A poll indicates California voters favor spending public tax monies to upgrade and modernize the state's water supply system.
A survey of 1,000 registered voters reveals that 75 percent are concerned about water.
A recent poll that indicates California voters favor spending public tax monies to upgrade and modernize the state's water supply system is good news for farmers, according to the state's largest farm water organization.
"Even after two years of normal rainfall that followed several years of drought and water delivery cutbacks to farmers and urban water users alike, California voters recognize the need to improve our water supply system," said Mike Wade, executive director of the California Farm Water Coalition. The organization represents more than 5 million of the 8 million irrigated acres in California.
A survey conducted last month of 1,000 registered voters by the Field Research Corporation on behalf of the Association of California Water Agencies reveals that 75 percent are concerned about water. Furthermore, 84 percent agreed that California must invest in its water infrastructure to ensure a reliable water supply for the future.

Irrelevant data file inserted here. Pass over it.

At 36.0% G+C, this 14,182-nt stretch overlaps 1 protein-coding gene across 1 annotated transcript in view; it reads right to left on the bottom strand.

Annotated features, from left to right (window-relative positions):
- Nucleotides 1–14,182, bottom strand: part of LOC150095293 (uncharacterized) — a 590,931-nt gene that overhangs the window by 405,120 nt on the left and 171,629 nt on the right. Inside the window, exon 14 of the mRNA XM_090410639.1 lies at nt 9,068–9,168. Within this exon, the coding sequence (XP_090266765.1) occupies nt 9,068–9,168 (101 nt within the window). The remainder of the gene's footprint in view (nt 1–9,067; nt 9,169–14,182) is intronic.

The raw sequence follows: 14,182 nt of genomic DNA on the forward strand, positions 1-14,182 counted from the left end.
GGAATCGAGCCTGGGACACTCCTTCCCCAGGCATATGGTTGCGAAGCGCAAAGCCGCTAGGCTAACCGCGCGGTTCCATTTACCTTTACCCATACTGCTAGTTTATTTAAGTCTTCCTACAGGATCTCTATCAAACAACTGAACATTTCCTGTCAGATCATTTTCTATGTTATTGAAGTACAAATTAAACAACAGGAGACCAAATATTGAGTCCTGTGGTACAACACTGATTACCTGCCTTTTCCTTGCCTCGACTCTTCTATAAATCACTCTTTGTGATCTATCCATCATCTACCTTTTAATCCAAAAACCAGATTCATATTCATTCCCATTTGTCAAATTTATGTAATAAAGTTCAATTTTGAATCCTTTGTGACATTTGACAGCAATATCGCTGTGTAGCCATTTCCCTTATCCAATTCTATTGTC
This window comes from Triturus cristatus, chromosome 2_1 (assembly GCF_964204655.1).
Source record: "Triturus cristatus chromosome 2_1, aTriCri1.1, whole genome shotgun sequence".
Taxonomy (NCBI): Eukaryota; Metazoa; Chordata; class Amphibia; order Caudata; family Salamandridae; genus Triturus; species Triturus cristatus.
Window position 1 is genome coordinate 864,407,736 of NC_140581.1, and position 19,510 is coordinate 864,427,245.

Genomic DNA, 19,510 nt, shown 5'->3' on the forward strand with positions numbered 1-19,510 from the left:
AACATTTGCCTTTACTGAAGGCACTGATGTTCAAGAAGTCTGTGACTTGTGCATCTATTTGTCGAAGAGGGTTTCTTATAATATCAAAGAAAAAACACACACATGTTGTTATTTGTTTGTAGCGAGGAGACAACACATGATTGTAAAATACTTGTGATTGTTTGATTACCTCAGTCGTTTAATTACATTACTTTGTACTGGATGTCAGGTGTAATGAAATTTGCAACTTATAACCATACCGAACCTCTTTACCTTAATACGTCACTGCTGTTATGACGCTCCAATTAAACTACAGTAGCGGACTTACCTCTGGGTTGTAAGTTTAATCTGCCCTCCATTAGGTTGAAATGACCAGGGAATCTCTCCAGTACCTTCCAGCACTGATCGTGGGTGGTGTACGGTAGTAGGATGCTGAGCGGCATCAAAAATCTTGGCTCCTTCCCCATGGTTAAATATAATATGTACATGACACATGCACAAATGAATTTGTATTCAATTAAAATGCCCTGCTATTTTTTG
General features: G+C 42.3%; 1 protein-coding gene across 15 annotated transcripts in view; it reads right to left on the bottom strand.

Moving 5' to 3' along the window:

"Water supplies that were reduced to farmers because of the recent drought and environmental regulations emphasize the need to improve our delivery system," Wade added. "The result was over a quarter-million acres of productive farmland went barren and farmworkers lost their jobs. That was bad news for a struggling California economy."
A bond measure is scheduled for the November 2012 ballot that would raise funds to improve the water delivery system and also provide money to complete studies that could lead to an increased storage system.
A large majority of the voters surveyed, 62 percent, believe investing billions of dollars in a state water bond package would be worth it to ensure reliable water supplies now and into the future," stated an ACWA news release announcing the poll results.
"We cannot delay in moving forward in securing California's future water supply," insisted Wade. "Once voters approve the 2012 water bond, it will be years before California experiences the results. We must move forward to provide the jobs and water that Californians deserve."
The survey findings can be found by clicking here.